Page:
One of the latent benefits of steampunk's current popularity has been the publishing push to re-release out-of-print classic steampunk. Later this year, Angry Robot Press will be providing us with two of the seminal steampunk works by K.W. Jeter, Morlock Night and Infernal Devices, in a gorgeous omnibus featuring splendid cover art by the inimitable John Coulthart. Coulthart's the man for the job when it comes to putting covers on these, to use Jeter's words, "gonzo" Victorian fantasies, as they combine so many disparate elements it would be hard to choose one to encompass them all. Likewise, Coulthart's style proved the right choice for Flaming Zeppelins: The Adventures of Ned the Seal, Tachyon's re-release of Joe Lansdale's Zeppelins West and Flaming London, originally published as limited editions from Subterranean Press. Who else but Coulthart could combine Mark Twain, Buffalo Bill Cody, an Edisonade steam-man, dirigibles, and London in flames with martian tripods in the distance, without it becoming cumbersome and ungainly? Likewise, who else but Joe Lansdale could combine all those things along with a grocery list mash-up of pop-culture, classic literature, and to quote Kevin Smith, "dick and fart jokes"?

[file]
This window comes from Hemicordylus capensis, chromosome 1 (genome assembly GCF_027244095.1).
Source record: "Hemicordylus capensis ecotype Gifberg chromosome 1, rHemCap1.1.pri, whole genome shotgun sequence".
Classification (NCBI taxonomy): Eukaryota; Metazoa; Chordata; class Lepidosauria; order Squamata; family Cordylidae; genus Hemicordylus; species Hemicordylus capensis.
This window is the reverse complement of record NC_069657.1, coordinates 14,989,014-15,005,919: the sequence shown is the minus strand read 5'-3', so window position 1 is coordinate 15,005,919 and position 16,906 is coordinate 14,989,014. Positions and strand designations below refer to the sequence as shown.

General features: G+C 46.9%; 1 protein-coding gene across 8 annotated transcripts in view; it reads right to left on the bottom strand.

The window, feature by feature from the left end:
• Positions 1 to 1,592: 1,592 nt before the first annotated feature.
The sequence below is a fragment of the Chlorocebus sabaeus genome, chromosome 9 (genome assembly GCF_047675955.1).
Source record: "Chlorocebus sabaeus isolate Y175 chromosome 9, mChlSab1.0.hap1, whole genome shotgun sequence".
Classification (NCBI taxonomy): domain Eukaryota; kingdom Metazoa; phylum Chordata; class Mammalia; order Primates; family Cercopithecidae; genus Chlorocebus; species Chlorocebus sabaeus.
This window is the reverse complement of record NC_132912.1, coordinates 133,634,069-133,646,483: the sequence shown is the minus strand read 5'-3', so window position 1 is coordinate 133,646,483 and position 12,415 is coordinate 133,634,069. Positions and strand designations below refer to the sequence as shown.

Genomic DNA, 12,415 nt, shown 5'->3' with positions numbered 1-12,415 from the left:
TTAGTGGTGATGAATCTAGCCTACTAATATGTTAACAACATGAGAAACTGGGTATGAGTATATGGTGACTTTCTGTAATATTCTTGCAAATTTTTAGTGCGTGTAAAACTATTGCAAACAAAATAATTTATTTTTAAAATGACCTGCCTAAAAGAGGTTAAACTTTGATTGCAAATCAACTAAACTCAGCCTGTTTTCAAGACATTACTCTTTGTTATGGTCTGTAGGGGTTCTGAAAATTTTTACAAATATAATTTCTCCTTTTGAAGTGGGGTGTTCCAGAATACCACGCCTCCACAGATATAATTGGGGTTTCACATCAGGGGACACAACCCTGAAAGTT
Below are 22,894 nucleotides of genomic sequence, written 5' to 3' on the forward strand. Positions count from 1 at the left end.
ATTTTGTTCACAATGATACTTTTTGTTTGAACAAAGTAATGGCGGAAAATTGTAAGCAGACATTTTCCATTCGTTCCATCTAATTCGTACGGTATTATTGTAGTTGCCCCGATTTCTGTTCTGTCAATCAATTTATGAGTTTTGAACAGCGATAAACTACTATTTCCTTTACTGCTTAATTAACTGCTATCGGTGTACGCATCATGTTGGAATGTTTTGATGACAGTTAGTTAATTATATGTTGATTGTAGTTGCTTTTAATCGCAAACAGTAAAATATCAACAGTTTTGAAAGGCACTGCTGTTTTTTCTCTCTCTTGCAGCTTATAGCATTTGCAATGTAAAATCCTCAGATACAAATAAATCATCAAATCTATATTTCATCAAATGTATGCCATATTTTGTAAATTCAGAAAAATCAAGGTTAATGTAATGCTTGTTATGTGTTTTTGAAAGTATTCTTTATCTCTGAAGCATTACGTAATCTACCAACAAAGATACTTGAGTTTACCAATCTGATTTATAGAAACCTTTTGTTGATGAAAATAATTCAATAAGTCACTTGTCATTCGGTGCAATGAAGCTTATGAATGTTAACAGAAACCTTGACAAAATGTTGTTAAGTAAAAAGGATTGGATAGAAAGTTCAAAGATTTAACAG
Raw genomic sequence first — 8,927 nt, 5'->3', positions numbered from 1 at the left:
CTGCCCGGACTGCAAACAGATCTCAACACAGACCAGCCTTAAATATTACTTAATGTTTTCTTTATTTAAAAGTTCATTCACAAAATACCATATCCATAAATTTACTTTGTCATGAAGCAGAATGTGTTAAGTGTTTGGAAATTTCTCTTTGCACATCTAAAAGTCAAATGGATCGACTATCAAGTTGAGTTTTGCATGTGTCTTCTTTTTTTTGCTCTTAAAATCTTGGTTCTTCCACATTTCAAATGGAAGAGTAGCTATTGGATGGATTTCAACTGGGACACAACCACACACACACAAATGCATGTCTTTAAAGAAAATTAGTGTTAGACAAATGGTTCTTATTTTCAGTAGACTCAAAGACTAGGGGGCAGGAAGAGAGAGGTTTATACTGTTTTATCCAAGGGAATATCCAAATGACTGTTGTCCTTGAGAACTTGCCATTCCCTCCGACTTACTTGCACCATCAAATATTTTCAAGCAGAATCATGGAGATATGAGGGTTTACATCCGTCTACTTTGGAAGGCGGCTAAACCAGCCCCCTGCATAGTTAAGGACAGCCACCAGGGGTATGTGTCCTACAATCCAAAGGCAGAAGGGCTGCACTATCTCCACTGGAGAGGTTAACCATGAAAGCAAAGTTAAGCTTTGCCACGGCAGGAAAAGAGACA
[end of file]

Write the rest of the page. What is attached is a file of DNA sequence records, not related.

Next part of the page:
I've already reviewed Zeppelins West, the first half of Flaming Zeppelins, so I'll focus my attention here on Flaming London. While Zeppelins West ended with what seemed the demise of Ned the Seal, Flaming London is quick to correct our misconception with an epigraph from Ned's writings, which one can hear read by Lansdale himself, among other excerpts, here. The first chapter following the epigraph demonstrates the wild tone swings Lansdale regularly engages in, moving from the voice of Ned the Seal to a tribute to the opening chapter of H.G. Wells's War of the Worlds. The Martian attack is rendered with the same sense of  impending doom as in Wells, but before we can take the material too seriously, Lansdale spends the next four chapters chronicling Ned the Seal's rescue by a down-on-his-luck Mark Twain visiting his friend Jules Verne. The following scene exemplifies Lansdale's approach to these moments: